(continued from a post on August 19; you can get to part one by clicking here.)
Dr. C. Peter Wagner, formerly of Fuller Theological Seminary in Pasadena, California, is well-known in church planting circles for his oft-quoted, emphatic declaration that “the single most effective evangelistic methodology under heaven is planting new churches.” (Church Planting for a Greater Harvest, 1990.)
My gut feeling is that church planting ought to be the most effective disciple-making methodology under heaven, too. It tells me, too, that no serious transformation or impact will ever be made until we recognize and implement a strategy that acknowledges that church planting is not the objective of our efforts.
That statement alone is enough to give some people in the church planting world pause. I have met many planters and leaders in the world of church starting that believe the ultimate “end game” is to plant churches. So naturally, such a statement may rile such a person. Not me.
Now granted that Wagner’s words are not “inspired” and that he is subject to error like any other human, I still often ponder the significance of the word choice in his declaration. What especially gets my attention is his use of the word “methodology.” Dictionary.com defines this as “a set or system of methods, principles, and rules for regulating a given discipline.” Wagner acknowledges that church planting, as an method or system of evangelism, is the most effective means to be found. But if it’s method or means to an end, then what’s “the end?”
In my opinion, it’s disciple-making. This is the “end game,” the ultimate objective of our church planting efforts. After all, Jesus NEVER commanded or even suggested that his disciples plant churches; in fact, He told them HE would build His church (Matt. 16.18). What He did command them to do was to make disciples (Matt. 28.19).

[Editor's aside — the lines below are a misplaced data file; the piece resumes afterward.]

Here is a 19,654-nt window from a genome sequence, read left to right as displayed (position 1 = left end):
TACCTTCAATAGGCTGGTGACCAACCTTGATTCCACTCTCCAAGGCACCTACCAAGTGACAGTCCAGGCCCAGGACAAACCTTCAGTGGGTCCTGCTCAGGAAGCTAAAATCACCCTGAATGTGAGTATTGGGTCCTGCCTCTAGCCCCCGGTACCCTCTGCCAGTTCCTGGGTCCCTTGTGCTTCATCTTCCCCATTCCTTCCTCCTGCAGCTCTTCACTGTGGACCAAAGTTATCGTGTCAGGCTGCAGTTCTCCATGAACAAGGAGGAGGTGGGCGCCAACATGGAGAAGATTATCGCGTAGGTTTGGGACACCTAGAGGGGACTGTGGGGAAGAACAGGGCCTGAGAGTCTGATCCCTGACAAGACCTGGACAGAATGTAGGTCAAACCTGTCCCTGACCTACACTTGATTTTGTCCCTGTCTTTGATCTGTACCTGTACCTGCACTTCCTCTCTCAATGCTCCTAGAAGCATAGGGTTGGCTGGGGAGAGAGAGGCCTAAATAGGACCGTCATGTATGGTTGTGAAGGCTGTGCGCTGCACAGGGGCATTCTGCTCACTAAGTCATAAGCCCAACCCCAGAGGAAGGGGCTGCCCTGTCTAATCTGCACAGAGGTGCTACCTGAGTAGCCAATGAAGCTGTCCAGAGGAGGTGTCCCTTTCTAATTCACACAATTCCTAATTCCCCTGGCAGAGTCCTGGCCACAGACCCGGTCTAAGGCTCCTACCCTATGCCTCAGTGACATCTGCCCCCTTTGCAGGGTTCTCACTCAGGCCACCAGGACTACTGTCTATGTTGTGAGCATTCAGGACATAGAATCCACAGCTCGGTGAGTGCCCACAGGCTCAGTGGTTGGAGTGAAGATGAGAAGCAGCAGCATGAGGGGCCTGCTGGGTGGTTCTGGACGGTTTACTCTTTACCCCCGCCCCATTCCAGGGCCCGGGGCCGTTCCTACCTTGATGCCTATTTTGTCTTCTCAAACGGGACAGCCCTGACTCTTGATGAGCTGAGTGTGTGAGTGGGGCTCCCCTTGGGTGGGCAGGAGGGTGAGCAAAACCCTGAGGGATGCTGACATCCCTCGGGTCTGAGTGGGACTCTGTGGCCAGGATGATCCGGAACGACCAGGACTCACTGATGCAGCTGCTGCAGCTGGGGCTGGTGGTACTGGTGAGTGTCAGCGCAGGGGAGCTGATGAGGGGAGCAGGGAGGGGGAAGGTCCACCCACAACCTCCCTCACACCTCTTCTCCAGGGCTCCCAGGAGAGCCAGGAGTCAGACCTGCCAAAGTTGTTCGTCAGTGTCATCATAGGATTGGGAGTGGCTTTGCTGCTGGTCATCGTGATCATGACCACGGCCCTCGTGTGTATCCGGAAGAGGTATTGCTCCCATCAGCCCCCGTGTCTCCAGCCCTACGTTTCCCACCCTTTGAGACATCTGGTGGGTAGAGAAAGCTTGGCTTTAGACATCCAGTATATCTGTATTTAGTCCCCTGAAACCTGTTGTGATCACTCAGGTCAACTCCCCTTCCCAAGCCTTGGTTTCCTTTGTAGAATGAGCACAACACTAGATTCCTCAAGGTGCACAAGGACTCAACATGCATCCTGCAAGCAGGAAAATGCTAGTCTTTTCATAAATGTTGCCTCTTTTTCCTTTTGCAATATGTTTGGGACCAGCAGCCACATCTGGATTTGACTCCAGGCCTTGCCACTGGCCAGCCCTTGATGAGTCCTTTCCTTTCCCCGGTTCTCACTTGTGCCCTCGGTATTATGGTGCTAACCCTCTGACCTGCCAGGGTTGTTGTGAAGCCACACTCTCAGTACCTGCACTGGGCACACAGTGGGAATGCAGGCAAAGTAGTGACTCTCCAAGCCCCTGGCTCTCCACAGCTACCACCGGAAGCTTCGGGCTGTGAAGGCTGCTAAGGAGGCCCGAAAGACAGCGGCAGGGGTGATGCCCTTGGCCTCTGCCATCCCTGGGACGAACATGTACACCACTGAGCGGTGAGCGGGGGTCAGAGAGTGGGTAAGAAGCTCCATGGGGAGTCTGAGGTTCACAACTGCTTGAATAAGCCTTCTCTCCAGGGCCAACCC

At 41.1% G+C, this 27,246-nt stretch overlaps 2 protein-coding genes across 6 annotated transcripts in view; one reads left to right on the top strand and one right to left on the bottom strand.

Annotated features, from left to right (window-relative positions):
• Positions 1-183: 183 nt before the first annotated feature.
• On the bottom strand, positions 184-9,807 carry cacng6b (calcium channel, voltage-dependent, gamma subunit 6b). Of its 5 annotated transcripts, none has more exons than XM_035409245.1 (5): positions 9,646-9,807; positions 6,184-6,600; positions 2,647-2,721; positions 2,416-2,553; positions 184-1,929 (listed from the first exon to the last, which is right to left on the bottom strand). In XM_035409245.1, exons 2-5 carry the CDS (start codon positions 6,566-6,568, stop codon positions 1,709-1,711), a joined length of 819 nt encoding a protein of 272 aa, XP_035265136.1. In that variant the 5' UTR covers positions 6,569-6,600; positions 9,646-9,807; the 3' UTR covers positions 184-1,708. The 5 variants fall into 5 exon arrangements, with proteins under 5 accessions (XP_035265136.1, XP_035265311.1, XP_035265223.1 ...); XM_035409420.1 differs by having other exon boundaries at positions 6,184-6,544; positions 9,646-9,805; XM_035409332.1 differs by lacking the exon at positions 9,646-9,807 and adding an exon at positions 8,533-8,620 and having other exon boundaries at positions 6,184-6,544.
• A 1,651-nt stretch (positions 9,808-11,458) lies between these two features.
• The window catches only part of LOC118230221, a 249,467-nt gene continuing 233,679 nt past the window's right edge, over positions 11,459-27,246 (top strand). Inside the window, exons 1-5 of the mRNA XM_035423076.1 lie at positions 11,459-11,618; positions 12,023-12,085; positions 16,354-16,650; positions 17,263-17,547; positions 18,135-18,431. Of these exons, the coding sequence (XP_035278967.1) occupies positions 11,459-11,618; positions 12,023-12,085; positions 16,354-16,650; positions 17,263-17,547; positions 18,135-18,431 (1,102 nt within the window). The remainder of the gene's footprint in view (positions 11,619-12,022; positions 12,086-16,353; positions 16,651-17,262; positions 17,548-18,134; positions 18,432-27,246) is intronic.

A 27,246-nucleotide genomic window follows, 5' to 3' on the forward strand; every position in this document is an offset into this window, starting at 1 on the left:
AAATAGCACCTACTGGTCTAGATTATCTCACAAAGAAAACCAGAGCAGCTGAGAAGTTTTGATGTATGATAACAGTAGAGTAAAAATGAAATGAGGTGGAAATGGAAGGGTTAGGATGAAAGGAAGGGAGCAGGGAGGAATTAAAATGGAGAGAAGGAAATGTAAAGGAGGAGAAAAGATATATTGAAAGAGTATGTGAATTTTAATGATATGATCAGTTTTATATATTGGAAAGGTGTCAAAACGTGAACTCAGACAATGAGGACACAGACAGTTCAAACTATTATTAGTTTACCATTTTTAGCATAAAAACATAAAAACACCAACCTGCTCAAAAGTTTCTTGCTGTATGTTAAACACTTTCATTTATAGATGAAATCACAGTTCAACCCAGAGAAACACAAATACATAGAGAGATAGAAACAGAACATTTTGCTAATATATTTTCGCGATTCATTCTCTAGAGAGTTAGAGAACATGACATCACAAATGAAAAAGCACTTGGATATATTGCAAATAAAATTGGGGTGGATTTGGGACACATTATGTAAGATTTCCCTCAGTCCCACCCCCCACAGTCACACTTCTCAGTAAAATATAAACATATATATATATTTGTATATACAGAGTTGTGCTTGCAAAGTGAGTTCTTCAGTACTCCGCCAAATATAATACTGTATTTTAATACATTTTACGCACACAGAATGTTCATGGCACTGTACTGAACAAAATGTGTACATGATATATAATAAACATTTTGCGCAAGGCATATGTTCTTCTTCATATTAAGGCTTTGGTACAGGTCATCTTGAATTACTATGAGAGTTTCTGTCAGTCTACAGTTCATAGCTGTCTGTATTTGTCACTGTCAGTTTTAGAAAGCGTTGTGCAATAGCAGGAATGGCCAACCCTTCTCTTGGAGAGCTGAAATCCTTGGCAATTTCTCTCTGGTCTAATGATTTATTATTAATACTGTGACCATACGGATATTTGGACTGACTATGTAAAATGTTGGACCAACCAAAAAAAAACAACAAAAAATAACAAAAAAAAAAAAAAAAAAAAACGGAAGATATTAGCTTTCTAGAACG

The disciples under the leadership of the Holy Spirit gathered them as the church in Jerusalem (Acts 2). As a result, they quickly realized that disciples could not be made in isolation, but only in community. And the local church–wherever they went–was “the methodology” to do that.
So church planter (even the term seems somewhat misdirected), starting the church should NEVER be your ultimate objective. Even establishing it, so that it survives and thrives over time as a self-supporting, self-governing, self-propagating entity, is not enough. Be a disciple-maker; make that the “end game.”
My belief is this: you can plant a church and not make disciples (in fact, many do), but you cannot truly make disciples without it resulting in new churches. So, focus on joining the Holy Spirit in creating and shaping “fully devoted followers of Christ.” If you do that, He’ll take care of the rest.